As Iowa goes, so goes Iowa.
At least, that’s the conventional wisdom, suggesting that Iowa caucus voters are out of step with the country at large. According to many pundits, whoever wins the Iowa primary usually goes on to lose the nomination; or, even if they win, they lose the election.
In fact, the results of the Iowa caucus in recent years have tracked fairly closely to the eventual outcome. In 2008, Democrat Barack Obama’s surprising win in Iowa triggered a surge to national prominence. He eventually wrested a hotly contested nomination from Hillary Clinton before winning the presidency.
In 2004, Massachusetts Sen. John Kerry came from behind to win the caucuses over Vermont Gov. Howard Dean and Rep. Dick Gephardt (D-Mo.). While he lost to President George W. Bush, he was up against an incumbent who in 2000 had pulled the hat trick: winning Iowa, the nomination and the White House.
Of course, you’ll have a hard time finding presidential libraries for Mike Huckabee, Tom Harkin or Bob Dole, Iowa winners all. And George H.W. Bush’s win over Ronald Reagan in the 1980 Iowa caucuses was hardly a harbinger of things to come.
But here are six reasons why the results of Tuesday’s Republican straw poll will have a significant impact on upcoming Republican primaries, and could, ultimately, set the tone for the November campaign:
1. Iowa Republican caucus voters are more moderate than Republican primary voters nationwide, which could help give the party the centrist cast it needs to win in November. The latest polls show just 22 percent of Iowan Republicans call themselves members of the Tea Party, compared to 28 percent nationally; 34 percent of Iowa GOPers consider themselves “very conservative” compared to 42 percent of national Republicans; and 22 percent Hawkeye Republicans still use the tag “moderate” compared to just 16 percent nationwide.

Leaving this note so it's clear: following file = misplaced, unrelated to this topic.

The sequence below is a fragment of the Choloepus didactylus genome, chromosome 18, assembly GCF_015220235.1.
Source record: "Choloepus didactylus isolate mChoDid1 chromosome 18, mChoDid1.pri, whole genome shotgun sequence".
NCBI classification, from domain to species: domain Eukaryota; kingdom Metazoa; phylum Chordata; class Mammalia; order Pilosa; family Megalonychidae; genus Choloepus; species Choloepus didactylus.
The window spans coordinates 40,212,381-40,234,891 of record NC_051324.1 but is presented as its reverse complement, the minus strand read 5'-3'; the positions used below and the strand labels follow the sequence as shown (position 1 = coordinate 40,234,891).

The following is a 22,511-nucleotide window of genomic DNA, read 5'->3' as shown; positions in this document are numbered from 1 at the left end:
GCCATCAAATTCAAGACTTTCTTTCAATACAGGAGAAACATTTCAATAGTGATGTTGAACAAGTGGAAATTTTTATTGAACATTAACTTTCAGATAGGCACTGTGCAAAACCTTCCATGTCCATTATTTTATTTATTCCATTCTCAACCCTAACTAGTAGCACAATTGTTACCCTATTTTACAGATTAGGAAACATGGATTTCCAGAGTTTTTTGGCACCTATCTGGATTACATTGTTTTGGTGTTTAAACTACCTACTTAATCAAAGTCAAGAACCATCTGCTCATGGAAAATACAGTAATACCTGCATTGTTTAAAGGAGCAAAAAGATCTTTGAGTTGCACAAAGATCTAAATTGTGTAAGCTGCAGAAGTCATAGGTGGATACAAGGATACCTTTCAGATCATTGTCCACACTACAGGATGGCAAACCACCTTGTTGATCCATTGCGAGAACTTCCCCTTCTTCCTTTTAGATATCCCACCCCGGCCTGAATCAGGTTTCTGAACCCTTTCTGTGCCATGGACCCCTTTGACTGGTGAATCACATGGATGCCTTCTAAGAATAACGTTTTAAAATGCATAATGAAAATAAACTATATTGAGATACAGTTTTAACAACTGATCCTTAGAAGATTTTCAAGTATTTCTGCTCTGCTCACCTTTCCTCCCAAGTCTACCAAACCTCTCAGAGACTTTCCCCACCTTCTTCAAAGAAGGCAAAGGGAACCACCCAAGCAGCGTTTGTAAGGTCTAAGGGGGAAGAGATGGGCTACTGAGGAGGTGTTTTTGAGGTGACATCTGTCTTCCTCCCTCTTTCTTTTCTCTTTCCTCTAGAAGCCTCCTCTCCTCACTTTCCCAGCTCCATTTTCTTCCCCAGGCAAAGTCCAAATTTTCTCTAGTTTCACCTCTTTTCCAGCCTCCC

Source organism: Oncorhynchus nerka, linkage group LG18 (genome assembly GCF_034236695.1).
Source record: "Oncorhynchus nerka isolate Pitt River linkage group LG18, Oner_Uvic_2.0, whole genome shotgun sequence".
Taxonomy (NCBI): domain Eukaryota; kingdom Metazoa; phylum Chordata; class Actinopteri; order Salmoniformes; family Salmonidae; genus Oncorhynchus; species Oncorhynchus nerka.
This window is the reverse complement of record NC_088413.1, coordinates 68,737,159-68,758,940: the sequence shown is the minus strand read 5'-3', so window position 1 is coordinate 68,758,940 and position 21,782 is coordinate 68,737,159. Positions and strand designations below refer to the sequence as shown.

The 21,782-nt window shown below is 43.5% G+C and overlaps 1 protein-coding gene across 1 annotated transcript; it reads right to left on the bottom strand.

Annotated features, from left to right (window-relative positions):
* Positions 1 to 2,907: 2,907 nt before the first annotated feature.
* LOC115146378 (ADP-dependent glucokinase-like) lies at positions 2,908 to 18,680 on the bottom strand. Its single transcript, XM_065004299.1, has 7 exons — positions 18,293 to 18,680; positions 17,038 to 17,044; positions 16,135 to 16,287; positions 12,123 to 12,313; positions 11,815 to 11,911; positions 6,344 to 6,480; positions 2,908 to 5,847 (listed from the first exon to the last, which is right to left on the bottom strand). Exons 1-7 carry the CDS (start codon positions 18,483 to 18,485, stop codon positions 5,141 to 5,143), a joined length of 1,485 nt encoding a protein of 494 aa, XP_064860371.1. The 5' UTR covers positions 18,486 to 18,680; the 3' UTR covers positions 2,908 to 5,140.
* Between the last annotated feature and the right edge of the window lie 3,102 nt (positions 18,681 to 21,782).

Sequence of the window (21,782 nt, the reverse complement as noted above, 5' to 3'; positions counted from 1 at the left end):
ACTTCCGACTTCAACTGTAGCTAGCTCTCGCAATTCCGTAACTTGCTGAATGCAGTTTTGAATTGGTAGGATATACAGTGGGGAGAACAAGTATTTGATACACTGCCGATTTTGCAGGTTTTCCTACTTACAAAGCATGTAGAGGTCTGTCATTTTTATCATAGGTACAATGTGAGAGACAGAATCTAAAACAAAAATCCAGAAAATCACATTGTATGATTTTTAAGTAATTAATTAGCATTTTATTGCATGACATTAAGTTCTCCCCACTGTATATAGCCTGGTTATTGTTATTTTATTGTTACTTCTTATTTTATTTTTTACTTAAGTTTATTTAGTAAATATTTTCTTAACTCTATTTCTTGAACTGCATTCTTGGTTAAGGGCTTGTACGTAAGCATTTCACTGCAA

2. Pandering on economic issues has less salience this year. The $6 billion ethanol subsidy expired at the end of December with barely a whimper, allowing frontrunners Mitt Romney and Ron Paul to avoid the traditional kowtow on this long-standing handout to Iowa farmers. The more conservative candidates in the race have actively campaigned against the ethanol subsidy.
3. Iowa Republican voters are younger than the party’s nationwide electorate -- therefore more like voters as a whole. About 42 percent of the 120,000 or so voters who will trek to the polls on Tuesday will be under 44, according to the latest Des Moines Register poll. Nationwide, according to Public Policy Polling, just 35 percent of Republican primary voters are under 45.
4. Libertarian Ron Paul’s likely strong showing will tell us nothing about Iowa or the nation. As Nate Silver reported last week on his FiveThirtyEight blog, large numbers of independent and Democratic voters are expected to cross over for the caucuses to register their support for Paul’s opposition to the Federal Reserve and overseas interventions, respectively. These issues will not matter in November.
5. Mitt Romney’s solid performance will confirm recent polls showing electability matters to many rank-and-file Republicans. President Obama’s latest approval ratings in Iowa improved markedly over last summer with stronger than expected numbers from women and older voters, according to an NBC/Marist poll. The trend suggests a rabidly partisan or ideological candidate will have trouble winning in November.
6. Iowa’s economy is better off than the nation as a whole. Unemployment is just 5.7 percent, farm income and farm land prices are high, and the after effects of the burst housing bubble such as foreclosures are all but non-existent. Normally, this would be a sign that Iowa doesn’t matter or is out of step with the country since there’s no doubt that the economy will be the major issue next November. But if unemployment falls throughout the year, even if modestly, the electorate will be wary of candidates bearing radical solutions.